steur likes this.
  15. deadlyhandsome

    deadlyhandsome I'll Lock Up

    Messages:
    7,494
    Location:
    Central California
    Are you planning on removing the leather sweatbands and blocking/stretching the felt and then sewing in a new (larger) sweatband? I know what I’d use it for, but I’m not sure what your intentions are.


    Sent from my iPhone using Tapatalk Pro
     
    steur likes this.
  16. milandro

    milandro One of the Regulars

    Messages:
    196
    Location:
    The Netherlands
    I don’t know exactly what I would be using this for.

    My machine is similar to this one
    [​IMG]

    At this stage of my development as a Hat person, I have successfully done some conversions which included reshaping or even blocking the crown ( with the only block I have) and altering the brims, but I haven’t, yet, considered replacing leather bands. Indeed this would be an interesting move since I find, very often, smaller sizes than the one I need (witten sizes are another mystery, my hats vary from size 59 to size 62 all featuring more or less the same fitting) and acquiring the ability to seriously stretch the hat would give me a more ample choice. It much depends which way I will want to go. I have already a number of hats to wear and that is well above the bare necessities. But I may decide to take my hobby in a different direction. At a later stage I may decide to take a course and attend a workshop in hat making. There are a few but they are mostly targeted to women’s hat which I am not interested about (and for the most part of it is targeted to the decoration of existing hats).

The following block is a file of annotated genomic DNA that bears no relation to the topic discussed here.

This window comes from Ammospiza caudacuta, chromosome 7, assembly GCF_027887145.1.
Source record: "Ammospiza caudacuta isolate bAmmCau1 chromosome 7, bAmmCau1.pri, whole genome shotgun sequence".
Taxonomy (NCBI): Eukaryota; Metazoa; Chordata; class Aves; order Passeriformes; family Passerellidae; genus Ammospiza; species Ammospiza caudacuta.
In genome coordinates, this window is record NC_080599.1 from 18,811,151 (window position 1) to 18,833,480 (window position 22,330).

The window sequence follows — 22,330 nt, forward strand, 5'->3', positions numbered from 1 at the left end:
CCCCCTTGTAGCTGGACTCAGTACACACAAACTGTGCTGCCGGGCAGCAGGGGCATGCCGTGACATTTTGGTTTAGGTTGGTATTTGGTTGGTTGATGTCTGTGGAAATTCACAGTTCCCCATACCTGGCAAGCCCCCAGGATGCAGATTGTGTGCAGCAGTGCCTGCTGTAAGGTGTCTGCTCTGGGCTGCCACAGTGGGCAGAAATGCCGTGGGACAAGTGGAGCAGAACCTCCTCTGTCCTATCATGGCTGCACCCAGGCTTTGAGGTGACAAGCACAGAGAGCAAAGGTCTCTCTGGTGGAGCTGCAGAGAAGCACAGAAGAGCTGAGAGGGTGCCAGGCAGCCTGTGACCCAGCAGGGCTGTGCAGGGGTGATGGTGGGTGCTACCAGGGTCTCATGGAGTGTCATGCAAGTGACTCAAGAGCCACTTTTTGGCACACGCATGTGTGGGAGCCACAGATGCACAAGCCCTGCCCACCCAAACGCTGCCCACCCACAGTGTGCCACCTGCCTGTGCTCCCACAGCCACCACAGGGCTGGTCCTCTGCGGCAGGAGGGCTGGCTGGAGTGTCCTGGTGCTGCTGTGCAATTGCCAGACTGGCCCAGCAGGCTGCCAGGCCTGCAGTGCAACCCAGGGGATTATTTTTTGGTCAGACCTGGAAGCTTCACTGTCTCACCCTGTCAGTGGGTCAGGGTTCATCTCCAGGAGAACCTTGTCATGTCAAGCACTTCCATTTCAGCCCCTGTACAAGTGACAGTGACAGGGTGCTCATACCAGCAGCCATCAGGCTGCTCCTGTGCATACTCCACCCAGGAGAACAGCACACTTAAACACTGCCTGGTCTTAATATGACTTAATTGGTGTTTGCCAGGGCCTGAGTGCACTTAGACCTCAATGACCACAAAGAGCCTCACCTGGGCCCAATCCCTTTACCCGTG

I have also wondered whether this portable hat blocking machine included the possibility to use, on top of the two expanding elements, of other aluminium shapes where one could effectively block a steamed or wetted hat?

    I occasionally see fixed domes with an electric element (thus non expanding) obviously not meant to stretch. They must have a similar function minus anything requiring expanding.

    [​IMG]

    I wondered then if the extra expanding capability of my machine wasn’t so much intended to stretch hats but was intended to fit, from underneath and inside, various aluminum blocks, in different sizes, which would need being warmed up for blocking. ( this one here appears to have a block mounted on a contraption similar to the one above)
    [​IMG]



    The thermostate and temperature reach 200º C in my machine which, I think, think vastly exceed the need of a reshaping function for direct contact but may have been meant to heat up a subsequent aluminum hat block.

    There are indeed even some of these machines sold, new, in the western world at seriously high prices such as this one
    http://hatblockstore.co.uk/millinery-equipment/
    called an “
    Electric hat stretcher £1399.00 + VAT
    Electric heated thermostat hat stretcher
    Polished aluminium construction, Size range 53-64cm, Heat range 0-130c Table top mountable,Suitable for stretching all materials

    The original function , I thought, would be explained in the original instructions which, someone, somewhere, must have kept.
     
    Last edited: Sep 15, 2019
    TheOldFashioned and steur like this.
  17. steur

    steur I'll Lock Up

    Messages:
    9,798
    Location:
    Nederland